BY DAVID JAMES HEISS
It’s gratifying for Kiara Bobier to see clients’ improvements when they come to physiotherapy at Marketplace Physical Therapy in Beaumont.
Bobier is a senior at Beaumont High School, aspiring to one day become a nurse, although she has for some time expressed an interest in becoming a physical therapist, and seems delighted to have received an experience as an intern, which has been arranged in as part of the school’s career program. Department of Technical Education.
Therapists at the Marketplace Physical Therapy & Wellness Center at 1620 E. 2nd St. (Suite I) in Beaumont assigned her light duties while she performed her observations.
Bobier was assigned activities such as preparing clients for electronic stimulation sessions and occasional cleaning.
She hopes the University of California, Riverside, or California State University, San Bernardino, will accept her as a nursing student.
The collaboration is the result of extensive outreach to medical institutions during a pandemic to find organizations willing to allow students to gain real-world experience in person.
Only two offered to host students: Marketplace Physical Therapy and Rancho Paseo Medical Group, which came as a relief to Susan Aguilar-Martinez, Beaumont High School’s career readiness coordinator, who is in her first year in the position. .
“It was a brand new program, and everything had to be put together from scratch,” says Aguilar-Martinez. “By far the biggest challenge was this: even though many organizations wanted to partner with us, they were still not able to bring volunteers – especially students – to their places of work,” says She. “Medical organizations have largely worked under very tight restrictions, and I got a lot of ‘no’s at first. It almost looked like students wouldn’t be able to do their internships in person because of COVID. »
She credits Rancho Paseo Medical Group and Marketplace Physical Therapy for signing contracts “without hesitation.”
At Marketplace Physical Therapy, several therapists accompany Bobier while a journalist accompanies him to their place of work.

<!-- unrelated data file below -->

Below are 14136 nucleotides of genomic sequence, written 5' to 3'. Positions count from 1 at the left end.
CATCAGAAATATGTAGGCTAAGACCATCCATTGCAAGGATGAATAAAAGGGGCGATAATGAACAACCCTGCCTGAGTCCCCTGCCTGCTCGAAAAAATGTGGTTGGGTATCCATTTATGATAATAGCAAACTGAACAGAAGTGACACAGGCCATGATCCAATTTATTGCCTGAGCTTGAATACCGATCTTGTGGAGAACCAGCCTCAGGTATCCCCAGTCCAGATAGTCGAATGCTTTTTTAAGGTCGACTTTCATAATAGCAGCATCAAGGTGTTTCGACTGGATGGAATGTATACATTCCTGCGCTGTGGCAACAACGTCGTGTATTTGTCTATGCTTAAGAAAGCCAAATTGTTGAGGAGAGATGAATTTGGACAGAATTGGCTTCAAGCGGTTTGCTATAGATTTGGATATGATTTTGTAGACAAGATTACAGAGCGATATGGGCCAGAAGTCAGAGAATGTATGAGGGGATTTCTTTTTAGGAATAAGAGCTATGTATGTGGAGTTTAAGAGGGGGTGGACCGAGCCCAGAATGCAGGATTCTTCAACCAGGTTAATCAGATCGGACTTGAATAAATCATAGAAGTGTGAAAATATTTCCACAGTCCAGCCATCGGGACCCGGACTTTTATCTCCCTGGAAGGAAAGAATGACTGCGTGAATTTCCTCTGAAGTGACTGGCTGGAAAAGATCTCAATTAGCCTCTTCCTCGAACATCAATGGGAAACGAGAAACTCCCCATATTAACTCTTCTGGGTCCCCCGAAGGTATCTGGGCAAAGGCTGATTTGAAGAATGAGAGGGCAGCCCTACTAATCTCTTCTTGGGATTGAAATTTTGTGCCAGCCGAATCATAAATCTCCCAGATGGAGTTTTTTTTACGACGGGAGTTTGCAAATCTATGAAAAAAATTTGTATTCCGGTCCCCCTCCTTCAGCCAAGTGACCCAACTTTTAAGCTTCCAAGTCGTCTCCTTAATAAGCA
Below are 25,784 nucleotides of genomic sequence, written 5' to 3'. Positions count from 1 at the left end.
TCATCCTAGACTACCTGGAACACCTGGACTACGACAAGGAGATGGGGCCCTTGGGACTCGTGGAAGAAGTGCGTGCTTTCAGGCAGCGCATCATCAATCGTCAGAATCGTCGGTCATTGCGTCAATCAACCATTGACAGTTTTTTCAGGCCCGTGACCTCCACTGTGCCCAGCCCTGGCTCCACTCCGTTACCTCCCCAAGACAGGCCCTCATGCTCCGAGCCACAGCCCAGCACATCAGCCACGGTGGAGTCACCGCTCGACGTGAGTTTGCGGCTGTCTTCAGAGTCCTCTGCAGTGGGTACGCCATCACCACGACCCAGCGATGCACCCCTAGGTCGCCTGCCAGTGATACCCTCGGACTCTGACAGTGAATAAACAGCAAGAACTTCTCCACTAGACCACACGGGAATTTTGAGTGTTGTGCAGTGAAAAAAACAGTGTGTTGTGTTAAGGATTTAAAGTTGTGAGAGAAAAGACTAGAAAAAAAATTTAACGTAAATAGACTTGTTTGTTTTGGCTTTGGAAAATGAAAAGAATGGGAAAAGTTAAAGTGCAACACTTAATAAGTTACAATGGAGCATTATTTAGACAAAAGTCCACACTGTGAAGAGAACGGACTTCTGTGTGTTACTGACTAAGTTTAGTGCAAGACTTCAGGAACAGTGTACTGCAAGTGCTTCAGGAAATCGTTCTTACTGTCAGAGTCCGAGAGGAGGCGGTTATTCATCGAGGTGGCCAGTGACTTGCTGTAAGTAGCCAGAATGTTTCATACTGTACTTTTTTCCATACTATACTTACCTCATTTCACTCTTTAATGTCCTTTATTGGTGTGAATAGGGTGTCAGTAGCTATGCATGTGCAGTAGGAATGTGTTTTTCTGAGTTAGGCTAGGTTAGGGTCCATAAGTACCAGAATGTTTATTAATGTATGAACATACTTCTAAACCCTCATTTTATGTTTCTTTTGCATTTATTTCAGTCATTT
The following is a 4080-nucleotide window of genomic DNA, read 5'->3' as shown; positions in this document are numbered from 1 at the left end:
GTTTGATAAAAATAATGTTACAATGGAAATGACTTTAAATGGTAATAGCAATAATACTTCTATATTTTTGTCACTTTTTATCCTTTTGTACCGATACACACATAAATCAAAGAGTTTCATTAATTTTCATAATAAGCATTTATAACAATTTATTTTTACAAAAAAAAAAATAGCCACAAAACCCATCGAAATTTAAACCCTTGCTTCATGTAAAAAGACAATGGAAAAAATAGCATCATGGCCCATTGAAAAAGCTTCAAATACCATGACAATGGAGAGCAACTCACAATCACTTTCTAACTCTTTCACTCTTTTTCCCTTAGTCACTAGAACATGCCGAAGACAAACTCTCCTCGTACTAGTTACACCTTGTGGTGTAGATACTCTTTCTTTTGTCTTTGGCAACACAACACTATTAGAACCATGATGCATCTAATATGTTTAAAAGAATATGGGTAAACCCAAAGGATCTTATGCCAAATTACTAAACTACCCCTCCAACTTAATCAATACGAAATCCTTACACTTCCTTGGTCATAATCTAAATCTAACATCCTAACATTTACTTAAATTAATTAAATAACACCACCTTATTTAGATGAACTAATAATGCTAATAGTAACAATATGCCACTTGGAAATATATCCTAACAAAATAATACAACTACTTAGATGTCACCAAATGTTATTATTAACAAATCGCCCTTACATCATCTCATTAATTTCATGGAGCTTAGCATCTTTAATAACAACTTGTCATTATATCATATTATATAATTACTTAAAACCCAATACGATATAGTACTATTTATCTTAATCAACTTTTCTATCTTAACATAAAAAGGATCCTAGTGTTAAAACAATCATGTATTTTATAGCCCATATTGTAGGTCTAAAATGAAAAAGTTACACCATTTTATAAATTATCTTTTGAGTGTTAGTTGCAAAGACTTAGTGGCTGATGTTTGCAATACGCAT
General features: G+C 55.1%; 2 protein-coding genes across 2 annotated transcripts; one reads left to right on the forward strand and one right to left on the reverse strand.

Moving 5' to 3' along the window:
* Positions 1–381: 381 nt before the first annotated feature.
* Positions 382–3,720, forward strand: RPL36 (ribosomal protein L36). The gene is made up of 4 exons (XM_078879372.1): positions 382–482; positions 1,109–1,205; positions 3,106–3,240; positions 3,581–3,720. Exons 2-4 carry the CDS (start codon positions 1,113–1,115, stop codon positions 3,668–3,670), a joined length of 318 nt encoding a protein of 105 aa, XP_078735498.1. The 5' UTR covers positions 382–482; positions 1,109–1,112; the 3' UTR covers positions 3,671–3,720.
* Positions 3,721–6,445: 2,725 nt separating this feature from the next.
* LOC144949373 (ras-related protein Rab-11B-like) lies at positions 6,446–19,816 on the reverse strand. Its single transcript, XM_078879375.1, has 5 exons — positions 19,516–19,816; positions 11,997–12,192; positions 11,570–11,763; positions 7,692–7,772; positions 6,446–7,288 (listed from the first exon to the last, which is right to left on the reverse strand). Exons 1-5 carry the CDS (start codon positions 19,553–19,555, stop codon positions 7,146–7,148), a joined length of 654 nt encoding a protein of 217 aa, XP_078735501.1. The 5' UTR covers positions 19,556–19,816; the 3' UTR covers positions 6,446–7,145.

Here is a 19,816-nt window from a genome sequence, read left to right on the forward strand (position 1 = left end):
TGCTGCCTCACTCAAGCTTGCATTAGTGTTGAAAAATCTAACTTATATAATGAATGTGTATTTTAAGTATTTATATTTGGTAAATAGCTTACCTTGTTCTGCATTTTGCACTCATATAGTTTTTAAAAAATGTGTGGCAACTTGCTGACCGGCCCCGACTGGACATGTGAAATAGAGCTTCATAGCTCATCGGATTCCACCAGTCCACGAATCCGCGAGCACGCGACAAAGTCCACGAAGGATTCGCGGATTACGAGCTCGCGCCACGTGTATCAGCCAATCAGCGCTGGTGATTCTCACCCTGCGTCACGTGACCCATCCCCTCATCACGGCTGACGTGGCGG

“I followed the staff and watched them” as they did their job, Bobier said. “I got to know some patients and watched their progress,” says Bobier.
Ezequiel Rivera, assistant physiotherapist, appreciates the helping hand.
“We’ve had a few rotational shadowing interns, although they’re usually physical therapy students” in college, Rivera says.
Additionally, “patients enjoy seeing young people here and are always willing to share their experience and stories with them, which adds an element of positivity and community connection,” Rivera adds.
Dr. Courtney Ellstrom, Clinic Director of Marketplace Physical Therapy, confirms, “This is the first time high school students” have participated in their location. “It was pretty cool to have them.”
Aguilar-Martinez has been sifting through exit surveys for students participating in internships and will use the information to “better communicate with future workcamps to give more specific job descriptions and tasks students may be required to perform.” .
Hopefully, she says, the experiences will lead to letters of recommendation for future jobs and college applications.
And, Aguilar-Martinez hopes, gives them life skills: “Maybe they learn to be part of a team, or learn to make decisions on the spot,” she says. “They will certainly benefit from hands-on experience working with patients, and perhaps develop communication skills through these interactions with patients and staff.”